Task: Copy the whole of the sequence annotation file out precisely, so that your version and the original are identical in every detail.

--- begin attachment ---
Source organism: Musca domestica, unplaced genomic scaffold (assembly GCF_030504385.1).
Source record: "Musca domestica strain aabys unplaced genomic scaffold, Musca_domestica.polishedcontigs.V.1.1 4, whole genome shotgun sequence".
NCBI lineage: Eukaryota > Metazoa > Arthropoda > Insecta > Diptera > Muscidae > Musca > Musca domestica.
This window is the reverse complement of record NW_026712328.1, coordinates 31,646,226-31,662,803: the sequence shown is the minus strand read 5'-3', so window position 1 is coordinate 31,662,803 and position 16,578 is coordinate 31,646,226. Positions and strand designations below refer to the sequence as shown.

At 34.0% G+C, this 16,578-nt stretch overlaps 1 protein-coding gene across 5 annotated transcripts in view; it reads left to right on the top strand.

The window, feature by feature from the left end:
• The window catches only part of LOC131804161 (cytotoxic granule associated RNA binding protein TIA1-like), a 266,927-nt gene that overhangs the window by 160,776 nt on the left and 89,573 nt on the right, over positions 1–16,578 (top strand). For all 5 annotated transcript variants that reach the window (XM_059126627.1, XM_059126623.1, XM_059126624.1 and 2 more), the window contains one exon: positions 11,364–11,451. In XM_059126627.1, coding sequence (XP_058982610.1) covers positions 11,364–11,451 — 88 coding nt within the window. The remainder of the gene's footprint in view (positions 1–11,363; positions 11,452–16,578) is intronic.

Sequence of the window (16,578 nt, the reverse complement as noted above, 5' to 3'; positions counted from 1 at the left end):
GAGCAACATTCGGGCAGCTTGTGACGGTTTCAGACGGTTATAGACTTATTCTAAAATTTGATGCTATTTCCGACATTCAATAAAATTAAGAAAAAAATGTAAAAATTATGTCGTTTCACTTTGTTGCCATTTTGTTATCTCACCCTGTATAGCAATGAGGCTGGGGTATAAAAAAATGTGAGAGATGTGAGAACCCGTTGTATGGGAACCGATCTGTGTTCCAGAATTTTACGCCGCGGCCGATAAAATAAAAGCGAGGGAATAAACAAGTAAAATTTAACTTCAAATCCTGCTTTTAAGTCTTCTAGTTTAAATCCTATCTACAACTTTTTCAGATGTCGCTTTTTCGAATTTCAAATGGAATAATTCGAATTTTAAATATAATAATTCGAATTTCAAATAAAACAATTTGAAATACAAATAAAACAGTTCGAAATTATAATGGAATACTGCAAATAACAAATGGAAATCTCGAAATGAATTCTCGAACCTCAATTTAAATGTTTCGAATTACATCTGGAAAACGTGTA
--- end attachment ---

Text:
Source organism: Musca domestica, unplaced genomic scaffold (assembly GCF_030504385.1).
Source record: "Musca domestica strain aabys unplaced genomic scaffold, Musca_domestica.polishedcontigs.V.1.1 4, whole genome shotgun sequence".
NCBI lineage: Eukaryota > Metazoa > Arthropoda > Insecta > Diptera > Muscidae > Musca > Musca domestica.
This window is the reverse complement of record NW_026712328.1, coordinates 31,646,226-31,662,803: the sequence shown is the minus strand read 5'-3', so window position 1 is coordinate 31,662,803 and position 16,578 is coordinate 31,646,226. Positions and strand designations below refer to the sequence as shown.

At 34.0% G+C, this 16,578-nt stretch overlaps 1 protein-coding gene across 5 annotated transcripts in view; it reads left to right on the top strand.

The window, feature by feature from the left end:
• The window catches only part of LOC131804161 (cytotoxic granule associated RNA binding protein TIA1-like), a 266,927-nt gene that overhangs the window by 160,776 nt on the left and 89,573 nt on the right, over positions 1–16,578 (top strand). For all 5 annotated transcript variants that reach the window (XM_059126627.1, XM_059126623.1, XM_059126624.1 and 2 more), the window contains one exon: positions 11,364–11,451. In XM_059126627.1, coding sequence (XP_058982610.1) covers positions 11,364–11,451 — 88 coding nt within the window. The remainder of the gene's footprint in view (positions 1–11,363; positions 11,452–16,578) is intronic.

Sequence of the window (16,578 nt, the reverse complement as noted above, 5' to 3'; positions counted from 1 at the left end):
GAGCAACATTCGGGCAGCTTGTGACGGTTTCAGACGGTTATAGACTTATTCTAAAATTTGATGCTATTTCCGACATTCAATAAAATTAAGAAAAAAATGTAAAAATTATGTCGTTTCACTTTGTTGCCATTTTGTTATCTCACCCTGTATAGCAATGAGGCTGGGGTATAAAAAAATGTGAGAGATGTGAGAACCCGTTGTATGGGAACCGATCTGTGTTCCAGAATTTTACGCCGCGGCCGATAAAATAAAAGCGAGGGAATAAACAAGTAAAATTTAACTTCAAATCCTGCTTTTAAGTCTTCTAGTTTAAATCCTATCTACAACTTTTTCAGATGTCGCTTTTTCGAATTTCAAATGGAATAATTCGAATTTTAAATATAATAATTCGAATTTCAAATAAAACAATTTGAAATACAAATAAAACAGTTCGAAATTATAATGGAATACTGCAAATAACAAATGGAAATCTCGAAATGAATTCTCGAACCTCAATTTAAATGTTTCGAATTACATCTGGAAAACGTGTA